A Song

A SONG

While a thousand fine objects are planned every day,
Old England to white-wash and make her look gay,
The exorbitant price of provision’s forgot,
And starving, I fear, is the poor people’s lot.
+++++++++++++++Derry down &c.

Though the markets are stored with good mutton and beef,
To the Tradesmen no help, to the Poor no relief,
By cursed forestallers the rates are so high,
That none but a Jew or a Dutchman can buy.

Whilst the streets to enlarge our good Citizens scheme,
And in pulling down houses continually dream;
These clever projectors, their wisdom’s so great,
Forget while they labour poor wretches must eat.

Whilst the purse proud Directors with riches o’ergrown,
Are raising up mountains of timber and stone,
The Poor scarce a bit of belly-timber can find,
To patch up their bodies and keep out the wind.

While our Easter Bashaws are amassing great treasure,
And making and un-making Nabobs at pleasure;
While these wealthy Engrossers their Millions tell o’er,
The want of a dinner ten thousand deplore.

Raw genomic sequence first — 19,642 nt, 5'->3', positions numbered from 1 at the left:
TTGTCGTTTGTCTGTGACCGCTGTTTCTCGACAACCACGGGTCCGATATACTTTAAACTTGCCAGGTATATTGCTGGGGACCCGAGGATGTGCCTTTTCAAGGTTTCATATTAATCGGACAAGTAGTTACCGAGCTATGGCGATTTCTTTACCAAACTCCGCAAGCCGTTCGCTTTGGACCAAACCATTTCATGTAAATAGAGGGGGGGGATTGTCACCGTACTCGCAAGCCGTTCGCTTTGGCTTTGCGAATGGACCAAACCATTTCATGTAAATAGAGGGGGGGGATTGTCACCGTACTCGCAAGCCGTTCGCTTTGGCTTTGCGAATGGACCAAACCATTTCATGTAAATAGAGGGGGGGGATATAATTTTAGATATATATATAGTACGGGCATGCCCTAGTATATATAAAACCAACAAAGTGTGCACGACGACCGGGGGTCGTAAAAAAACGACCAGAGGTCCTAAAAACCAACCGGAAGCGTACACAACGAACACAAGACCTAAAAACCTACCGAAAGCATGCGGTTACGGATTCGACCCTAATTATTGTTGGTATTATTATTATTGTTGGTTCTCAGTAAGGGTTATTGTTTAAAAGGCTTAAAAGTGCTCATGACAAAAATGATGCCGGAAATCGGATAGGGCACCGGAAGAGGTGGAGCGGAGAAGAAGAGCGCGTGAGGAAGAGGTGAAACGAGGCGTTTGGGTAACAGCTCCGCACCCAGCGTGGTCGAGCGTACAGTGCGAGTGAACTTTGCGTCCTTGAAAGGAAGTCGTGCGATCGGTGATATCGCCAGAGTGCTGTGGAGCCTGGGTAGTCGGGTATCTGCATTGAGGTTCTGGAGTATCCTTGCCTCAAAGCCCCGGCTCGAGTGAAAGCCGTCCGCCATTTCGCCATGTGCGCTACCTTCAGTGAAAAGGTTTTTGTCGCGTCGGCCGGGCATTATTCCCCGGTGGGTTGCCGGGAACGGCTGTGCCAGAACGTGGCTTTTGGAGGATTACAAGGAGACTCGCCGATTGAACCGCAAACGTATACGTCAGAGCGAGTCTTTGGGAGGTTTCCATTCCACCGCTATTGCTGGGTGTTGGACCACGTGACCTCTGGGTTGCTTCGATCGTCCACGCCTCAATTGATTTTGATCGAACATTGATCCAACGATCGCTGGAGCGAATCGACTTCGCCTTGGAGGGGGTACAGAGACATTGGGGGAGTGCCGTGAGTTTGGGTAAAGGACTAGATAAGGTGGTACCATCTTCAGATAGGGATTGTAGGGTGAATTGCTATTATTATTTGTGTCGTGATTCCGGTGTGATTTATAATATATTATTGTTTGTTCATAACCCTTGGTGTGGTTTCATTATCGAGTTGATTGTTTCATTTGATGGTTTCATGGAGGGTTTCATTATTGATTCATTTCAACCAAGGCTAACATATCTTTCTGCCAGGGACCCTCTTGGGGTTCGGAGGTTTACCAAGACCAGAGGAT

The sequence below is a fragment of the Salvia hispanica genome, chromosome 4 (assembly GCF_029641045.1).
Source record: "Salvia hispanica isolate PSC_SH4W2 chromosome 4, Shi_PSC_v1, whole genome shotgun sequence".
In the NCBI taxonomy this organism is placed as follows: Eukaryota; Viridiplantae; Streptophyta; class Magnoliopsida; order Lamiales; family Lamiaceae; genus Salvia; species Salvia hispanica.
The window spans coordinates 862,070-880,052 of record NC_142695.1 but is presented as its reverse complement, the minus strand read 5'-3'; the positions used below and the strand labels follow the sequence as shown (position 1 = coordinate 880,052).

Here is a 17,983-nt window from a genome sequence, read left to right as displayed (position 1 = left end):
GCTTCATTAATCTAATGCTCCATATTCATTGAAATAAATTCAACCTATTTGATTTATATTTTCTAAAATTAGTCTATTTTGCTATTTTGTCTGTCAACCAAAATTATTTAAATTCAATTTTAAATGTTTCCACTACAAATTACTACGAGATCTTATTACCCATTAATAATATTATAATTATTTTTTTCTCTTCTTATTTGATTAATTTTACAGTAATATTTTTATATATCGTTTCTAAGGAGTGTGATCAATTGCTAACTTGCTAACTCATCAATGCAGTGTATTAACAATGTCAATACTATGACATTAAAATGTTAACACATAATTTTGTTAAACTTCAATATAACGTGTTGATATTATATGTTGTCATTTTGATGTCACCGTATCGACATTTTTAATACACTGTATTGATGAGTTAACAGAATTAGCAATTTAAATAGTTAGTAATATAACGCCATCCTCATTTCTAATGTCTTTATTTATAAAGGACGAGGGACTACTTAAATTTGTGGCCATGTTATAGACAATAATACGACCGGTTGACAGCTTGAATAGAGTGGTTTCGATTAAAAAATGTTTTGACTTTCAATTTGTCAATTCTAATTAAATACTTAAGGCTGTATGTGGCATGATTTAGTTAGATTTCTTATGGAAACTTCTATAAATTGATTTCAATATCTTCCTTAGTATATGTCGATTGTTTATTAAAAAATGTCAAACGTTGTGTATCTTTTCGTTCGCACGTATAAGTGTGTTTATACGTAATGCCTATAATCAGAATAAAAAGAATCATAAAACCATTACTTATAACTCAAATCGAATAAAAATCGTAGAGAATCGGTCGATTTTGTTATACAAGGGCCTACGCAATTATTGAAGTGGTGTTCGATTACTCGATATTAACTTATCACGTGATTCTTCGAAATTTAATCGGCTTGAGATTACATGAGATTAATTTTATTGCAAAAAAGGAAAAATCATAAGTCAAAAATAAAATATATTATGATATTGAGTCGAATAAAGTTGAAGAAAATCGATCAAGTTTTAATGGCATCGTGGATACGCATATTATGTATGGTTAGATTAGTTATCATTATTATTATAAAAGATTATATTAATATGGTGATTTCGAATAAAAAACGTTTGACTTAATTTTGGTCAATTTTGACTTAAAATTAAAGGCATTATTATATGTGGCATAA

As the right of their conquests are now in debate,
By the Money obtained and the blood of the state,
If the nation is wronged, and no recompence made,
Demolish their Charter and give a free Trade.

While the epicure Alderman’s cramming his belly,
And feasting on Pheasants, on Venison and jelly,
While Turtles and Turbots his tables bespread,
A poor family dines on a morsel of bread.

While guttling Committees and Companies meet,
To eat and to drink, and to drink and to eat,
Full bellies regard not the poor Man’s distress,
Then what hopes of relief? and what means of redress?

Ye Lords of the Court, and great Dons of the city,
On the poor people’s wants and distresses take pity,
And when for the good of the Nation you treat,
Contrive that the Poor may have something to eat.